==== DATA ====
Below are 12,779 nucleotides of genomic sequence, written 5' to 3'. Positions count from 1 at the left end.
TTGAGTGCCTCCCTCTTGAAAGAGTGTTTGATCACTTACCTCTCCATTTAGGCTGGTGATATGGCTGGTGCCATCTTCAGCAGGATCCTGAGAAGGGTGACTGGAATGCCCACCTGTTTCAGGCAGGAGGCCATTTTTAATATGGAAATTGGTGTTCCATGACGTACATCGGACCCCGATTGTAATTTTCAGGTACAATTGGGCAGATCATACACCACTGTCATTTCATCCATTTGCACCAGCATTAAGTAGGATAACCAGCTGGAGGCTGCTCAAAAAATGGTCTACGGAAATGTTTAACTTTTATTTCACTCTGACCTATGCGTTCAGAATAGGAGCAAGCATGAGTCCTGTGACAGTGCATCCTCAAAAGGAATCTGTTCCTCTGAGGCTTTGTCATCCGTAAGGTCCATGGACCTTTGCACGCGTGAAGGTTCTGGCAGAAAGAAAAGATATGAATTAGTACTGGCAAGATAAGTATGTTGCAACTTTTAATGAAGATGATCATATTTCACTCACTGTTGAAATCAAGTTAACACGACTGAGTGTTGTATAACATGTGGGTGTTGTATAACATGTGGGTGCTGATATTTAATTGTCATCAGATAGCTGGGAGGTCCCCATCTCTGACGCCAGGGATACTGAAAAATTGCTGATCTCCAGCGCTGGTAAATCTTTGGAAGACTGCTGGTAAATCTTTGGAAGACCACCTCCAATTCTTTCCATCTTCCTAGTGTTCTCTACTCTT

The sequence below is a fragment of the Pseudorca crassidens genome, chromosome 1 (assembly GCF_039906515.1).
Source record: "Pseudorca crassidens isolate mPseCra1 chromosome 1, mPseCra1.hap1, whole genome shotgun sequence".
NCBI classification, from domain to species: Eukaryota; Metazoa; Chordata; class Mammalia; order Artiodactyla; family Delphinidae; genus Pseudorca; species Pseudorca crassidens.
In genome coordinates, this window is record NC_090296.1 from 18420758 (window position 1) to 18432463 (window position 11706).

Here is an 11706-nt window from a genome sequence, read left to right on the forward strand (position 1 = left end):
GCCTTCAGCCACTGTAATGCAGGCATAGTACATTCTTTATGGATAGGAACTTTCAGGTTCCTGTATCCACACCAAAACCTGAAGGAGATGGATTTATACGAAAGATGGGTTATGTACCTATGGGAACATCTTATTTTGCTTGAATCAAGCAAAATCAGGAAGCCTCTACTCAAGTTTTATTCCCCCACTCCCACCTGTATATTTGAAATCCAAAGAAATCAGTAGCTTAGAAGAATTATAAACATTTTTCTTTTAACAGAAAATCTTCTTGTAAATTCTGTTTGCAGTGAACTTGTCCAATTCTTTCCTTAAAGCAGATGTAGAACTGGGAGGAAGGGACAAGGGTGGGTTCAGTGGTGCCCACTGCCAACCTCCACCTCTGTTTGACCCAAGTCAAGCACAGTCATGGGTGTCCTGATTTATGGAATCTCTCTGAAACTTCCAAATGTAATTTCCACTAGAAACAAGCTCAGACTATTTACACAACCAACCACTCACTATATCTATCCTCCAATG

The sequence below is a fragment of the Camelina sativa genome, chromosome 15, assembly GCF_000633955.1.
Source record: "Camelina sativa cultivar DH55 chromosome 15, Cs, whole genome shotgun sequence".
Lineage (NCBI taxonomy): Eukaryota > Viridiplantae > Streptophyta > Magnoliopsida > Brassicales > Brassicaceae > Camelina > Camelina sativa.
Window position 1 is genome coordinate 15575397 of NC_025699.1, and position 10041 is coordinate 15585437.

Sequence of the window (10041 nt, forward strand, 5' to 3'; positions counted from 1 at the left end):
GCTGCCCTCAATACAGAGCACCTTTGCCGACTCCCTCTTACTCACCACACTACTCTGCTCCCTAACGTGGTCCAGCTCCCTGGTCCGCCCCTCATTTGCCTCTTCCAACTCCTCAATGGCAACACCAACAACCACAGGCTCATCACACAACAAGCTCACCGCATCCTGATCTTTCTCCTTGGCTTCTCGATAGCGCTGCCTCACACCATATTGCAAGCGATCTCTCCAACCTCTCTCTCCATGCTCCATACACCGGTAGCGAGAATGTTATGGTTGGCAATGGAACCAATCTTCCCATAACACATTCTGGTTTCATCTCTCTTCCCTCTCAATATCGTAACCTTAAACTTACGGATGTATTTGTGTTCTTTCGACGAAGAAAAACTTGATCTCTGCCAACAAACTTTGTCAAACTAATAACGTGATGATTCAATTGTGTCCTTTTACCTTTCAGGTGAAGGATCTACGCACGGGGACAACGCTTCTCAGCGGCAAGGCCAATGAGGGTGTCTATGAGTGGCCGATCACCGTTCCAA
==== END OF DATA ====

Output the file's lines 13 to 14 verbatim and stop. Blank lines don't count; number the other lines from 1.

Sequence of the window (10041 nt, forward strand, 5' to 3'; positions counted from 1 at the left end):
GCTGCCCTCAATACAGAGCACCTTTGCCGACTCCCTCTTACTCACCACACTACTCTGCTCCCTAACGTGGTCCAGCTCCCTGGTCCGCCCCTCATTTGCCTCTTCCAACTCCTCAATGGCAACACCAACAACCACAGGCTCATCACACAACAAGCTCACCGCATCCTGATCTTTCTCCTTGGCTTCTCGATAGCGCTGCCTCACACCATATTGCAAGCGATCTCTCCAACCTCTCTCTCCATGCTCCATACACCGGTAGCGAGAATGTTATGGTTGGCAATGGAACCAATCTTCCCATAACACATTCTGGTTTCATCTCTCTTCCCTCTCAATATCGTAACCTTAAACTTACGGATGTATTTGTGTTCTTTCGACGAAGAAAAACTTGATCTCTGCCAACAAACTTTGTCAAACTAATAACGTGATGATTCAATTGTGTCCTTTTACCTTTCAGGTGAAGGATCTACGCACGGGGACAACGCTTCTCAGCGGCAAGGCCAATGAGGGTGTCTATGAGTGGCCGATCACCGTTCCAA